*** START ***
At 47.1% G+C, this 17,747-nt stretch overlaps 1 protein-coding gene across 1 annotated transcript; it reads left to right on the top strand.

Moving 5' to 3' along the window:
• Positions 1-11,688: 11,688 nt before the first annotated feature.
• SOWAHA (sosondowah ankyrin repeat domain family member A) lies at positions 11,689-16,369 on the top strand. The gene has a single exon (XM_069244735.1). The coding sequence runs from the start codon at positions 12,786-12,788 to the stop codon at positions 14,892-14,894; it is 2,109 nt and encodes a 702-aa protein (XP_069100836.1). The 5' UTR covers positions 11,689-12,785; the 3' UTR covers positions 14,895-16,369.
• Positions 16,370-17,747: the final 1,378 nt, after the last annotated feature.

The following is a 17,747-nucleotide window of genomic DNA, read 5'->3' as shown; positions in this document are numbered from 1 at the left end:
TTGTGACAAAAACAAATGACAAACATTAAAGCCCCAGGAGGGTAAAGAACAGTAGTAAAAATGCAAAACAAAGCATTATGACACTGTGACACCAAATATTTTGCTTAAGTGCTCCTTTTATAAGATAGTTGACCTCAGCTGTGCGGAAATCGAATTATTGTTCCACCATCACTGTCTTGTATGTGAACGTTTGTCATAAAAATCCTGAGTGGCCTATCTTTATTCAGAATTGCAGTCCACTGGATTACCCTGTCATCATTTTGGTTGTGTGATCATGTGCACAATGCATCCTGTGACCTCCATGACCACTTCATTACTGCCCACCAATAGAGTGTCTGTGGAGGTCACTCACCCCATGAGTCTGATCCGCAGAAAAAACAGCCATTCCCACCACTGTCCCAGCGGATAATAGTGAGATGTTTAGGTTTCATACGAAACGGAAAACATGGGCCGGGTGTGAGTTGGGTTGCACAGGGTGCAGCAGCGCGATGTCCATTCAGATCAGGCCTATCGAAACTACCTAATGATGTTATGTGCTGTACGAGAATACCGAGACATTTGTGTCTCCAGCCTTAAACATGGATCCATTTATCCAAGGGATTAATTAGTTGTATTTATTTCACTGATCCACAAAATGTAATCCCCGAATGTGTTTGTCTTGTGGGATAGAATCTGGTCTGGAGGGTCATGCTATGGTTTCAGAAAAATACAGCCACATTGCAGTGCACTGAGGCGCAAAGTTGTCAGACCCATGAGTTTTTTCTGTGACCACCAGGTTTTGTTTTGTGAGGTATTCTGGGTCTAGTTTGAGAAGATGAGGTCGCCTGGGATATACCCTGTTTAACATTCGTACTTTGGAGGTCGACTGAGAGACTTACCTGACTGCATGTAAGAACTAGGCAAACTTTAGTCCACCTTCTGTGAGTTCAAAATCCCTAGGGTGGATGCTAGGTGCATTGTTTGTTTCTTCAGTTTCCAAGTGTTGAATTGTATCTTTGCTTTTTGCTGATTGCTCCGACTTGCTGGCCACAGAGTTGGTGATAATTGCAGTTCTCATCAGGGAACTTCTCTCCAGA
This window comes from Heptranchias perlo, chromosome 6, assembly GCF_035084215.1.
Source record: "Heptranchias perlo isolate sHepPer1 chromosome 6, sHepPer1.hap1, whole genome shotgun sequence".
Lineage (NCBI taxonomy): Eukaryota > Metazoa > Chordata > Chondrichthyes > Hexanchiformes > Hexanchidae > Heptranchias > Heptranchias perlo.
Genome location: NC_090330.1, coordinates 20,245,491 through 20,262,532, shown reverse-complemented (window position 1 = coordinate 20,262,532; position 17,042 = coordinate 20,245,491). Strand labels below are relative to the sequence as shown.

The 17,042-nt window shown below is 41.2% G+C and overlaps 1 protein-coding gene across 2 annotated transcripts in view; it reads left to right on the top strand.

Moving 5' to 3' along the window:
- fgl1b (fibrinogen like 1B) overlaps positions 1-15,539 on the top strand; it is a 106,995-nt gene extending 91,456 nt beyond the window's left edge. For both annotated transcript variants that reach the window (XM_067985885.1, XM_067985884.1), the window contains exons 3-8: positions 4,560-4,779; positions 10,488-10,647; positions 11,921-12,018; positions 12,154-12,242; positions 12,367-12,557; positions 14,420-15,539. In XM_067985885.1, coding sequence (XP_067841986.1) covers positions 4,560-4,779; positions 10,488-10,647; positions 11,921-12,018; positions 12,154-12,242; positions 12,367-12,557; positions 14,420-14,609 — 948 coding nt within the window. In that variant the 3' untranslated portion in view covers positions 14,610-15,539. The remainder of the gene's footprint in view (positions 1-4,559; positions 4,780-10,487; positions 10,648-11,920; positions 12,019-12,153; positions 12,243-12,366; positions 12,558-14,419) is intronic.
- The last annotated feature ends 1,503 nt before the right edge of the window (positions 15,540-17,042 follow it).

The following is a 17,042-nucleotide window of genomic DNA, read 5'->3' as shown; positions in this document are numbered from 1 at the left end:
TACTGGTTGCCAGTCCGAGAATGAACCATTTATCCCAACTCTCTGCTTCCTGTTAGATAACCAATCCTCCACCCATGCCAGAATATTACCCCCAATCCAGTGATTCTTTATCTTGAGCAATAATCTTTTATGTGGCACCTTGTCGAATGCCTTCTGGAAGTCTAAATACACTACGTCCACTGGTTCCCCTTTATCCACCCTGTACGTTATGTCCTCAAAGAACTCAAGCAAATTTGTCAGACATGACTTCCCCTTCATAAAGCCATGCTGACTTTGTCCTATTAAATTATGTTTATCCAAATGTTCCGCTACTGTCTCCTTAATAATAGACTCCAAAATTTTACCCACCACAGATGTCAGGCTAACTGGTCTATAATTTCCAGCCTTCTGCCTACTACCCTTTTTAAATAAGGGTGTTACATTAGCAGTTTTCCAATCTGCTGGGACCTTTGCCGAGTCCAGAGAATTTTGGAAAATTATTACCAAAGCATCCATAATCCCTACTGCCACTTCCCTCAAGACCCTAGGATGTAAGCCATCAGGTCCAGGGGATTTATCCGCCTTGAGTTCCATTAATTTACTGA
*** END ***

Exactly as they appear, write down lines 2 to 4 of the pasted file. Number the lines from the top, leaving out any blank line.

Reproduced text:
Moving 5' to 3' along the window:
• Positions 1-11,688: 11,688 nt before the first annotated feature.
• SOWAHA (sosondowah ankyrin repeat domain family member A) lies at positions 11,689-16,369 on the top strand. The gene has a single exon (XM_069244735.1). The coding sequence runs from the start codon at positions 12,786-12,788 to the stop codon at positions 14,892-14,894; it is 2,109 nt and encodes a 702-aa protein (XP_069100836.1). The 5' UTR covers positions 11,689-12,785; the 3' UTR covers positions 14,895-16,369.